Respiratory toxicity and immunotoxicity evaluations of microparticle and nanoparticle C60 fullerene aggregates in mice and rats following nose-only inhalation for 13 weeks
Sayers BC, Germolec DR, Walker NJ, Shipkowski KA, Stout MD, Cesta MF, Roycroft JH, White KL, Baker GL, Dill JA, Smith MJ
Nanotoxicology (2016) DOI: https://doi.org/10.1080/17435390.2016.1235737 PMID: 27618498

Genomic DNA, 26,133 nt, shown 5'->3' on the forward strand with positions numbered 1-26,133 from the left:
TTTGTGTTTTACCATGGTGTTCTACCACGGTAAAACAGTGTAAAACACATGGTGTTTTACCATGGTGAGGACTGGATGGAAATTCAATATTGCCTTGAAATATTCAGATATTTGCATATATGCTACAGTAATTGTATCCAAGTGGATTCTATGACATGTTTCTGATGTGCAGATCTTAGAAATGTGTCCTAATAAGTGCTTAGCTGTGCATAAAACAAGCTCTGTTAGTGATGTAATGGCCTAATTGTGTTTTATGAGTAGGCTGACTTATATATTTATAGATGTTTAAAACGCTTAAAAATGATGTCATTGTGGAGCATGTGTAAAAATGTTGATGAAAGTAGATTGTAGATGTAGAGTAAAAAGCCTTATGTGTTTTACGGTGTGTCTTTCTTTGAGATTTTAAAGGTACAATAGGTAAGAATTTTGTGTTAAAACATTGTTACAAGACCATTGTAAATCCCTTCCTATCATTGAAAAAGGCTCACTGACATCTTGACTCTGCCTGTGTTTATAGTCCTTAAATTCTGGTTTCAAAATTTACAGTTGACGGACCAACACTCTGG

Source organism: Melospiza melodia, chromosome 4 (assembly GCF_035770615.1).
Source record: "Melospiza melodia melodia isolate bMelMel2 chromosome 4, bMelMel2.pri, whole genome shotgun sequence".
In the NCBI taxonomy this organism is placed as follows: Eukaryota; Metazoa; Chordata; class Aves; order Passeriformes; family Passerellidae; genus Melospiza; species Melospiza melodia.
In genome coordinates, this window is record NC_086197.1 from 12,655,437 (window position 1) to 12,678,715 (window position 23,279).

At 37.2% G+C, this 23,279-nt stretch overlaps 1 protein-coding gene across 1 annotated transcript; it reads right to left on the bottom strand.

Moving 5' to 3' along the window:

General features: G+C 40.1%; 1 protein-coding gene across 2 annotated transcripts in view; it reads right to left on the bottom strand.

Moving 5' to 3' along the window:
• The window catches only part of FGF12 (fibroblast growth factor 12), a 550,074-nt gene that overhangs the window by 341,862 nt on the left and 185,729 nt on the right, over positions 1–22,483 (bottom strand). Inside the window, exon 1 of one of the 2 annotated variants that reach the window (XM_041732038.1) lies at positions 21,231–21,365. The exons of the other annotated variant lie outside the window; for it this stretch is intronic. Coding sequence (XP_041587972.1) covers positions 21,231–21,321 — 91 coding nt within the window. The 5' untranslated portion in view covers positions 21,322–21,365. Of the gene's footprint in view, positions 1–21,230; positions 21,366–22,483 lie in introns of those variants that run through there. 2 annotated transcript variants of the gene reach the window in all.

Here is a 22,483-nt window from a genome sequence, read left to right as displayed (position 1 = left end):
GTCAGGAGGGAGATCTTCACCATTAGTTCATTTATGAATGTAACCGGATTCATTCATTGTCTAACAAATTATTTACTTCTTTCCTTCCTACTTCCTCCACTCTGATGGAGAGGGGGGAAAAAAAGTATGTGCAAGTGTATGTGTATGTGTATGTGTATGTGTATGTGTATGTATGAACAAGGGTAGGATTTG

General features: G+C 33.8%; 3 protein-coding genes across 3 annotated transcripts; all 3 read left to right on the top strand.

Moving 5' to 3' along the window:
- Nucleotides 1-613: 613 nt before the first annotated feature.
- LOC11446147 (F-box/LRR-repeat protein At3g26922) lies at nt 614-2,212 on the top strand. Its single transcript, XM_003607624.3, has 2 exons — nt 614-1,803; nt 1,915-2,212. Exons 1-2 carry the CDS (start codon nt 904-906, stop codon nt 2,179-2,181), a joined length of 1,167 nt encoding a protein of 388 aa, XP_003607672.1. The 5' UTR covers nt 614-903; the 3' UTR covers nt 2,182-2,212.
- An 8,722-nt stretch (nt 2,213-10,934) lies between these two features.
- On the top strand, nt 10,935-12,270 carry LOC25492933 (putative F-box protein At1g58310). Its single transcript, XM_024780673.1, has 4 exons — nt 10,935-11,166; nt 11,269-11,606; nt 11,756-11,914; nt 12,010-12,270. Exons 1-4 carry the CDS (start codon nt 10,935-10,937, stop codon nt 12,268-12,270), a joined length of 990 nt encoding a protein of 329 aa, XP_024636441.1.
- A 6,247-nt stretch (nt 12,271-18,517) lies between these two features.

C60 fullerene (C60), or buckminsterfullerene, is a spherical arrangement of 60 carbon atoms, having a diameter of approximately 1 nm, and is produced naturally as a by-product of combustion. Due to its small size, C60 has attracted much attention for use in a variety of applications; however, insufficient information is available regarding its toxicological effects. The effects on respiratory toxicity and immunotoxicity of C60 aggregates (50 nm [nano-C60] and 1 μm [micro-C60] diameter) were examined in B6C3F1/N mice and Wistar Han rats after nose-only inhalation for 13 weeks. Exposure concentrations were selected to allow for data evaluations using both mass-based and particle surface area-based exposure metrics. Nano-C60 exposure levels selected were 0.5 and 2 mg/m3 (0.033 and 0.112 m2/m3), while micro-C60 exposures were 2, 15 and 30 mg/m3 (0.011, 0.084 and 0.167 m2/m3). There were no systemic effects on innate, cell-mediated, or humoral immune function. Pulmonary inflammatory responses (histiocytic infiltration, macrophage pigmentation, chronic inflammation) were concentration-dependent and corresponded to increases in monocyte chemoattractant protein (MCP)-1 (rats) and macrophage inflammatory protein (MIP)-1α (mice) in bronchoalveolar lavage (BAL) fluid. Lung overload may have contributed to the pulmonary inflammatory responses observed following nano-C60 exposure at 2 mg/m3 and micro-C60 exposure at 30 mg/m3. Phenotype shifts in cells recovered from the BAL were also observed in all C60-exposed rats, regardless of the level of exposure. Overall, more severe pulmonary effects were observed for nano-C60 than for micro-C60 for mass-based exposure comparisons. However, for surface-area-based exposures, more severe pulmonary effects were observed for micro-C60 than for nano-C60, highlighting the importance of dosimetry when evaluating toxicity between nano- and microparticles.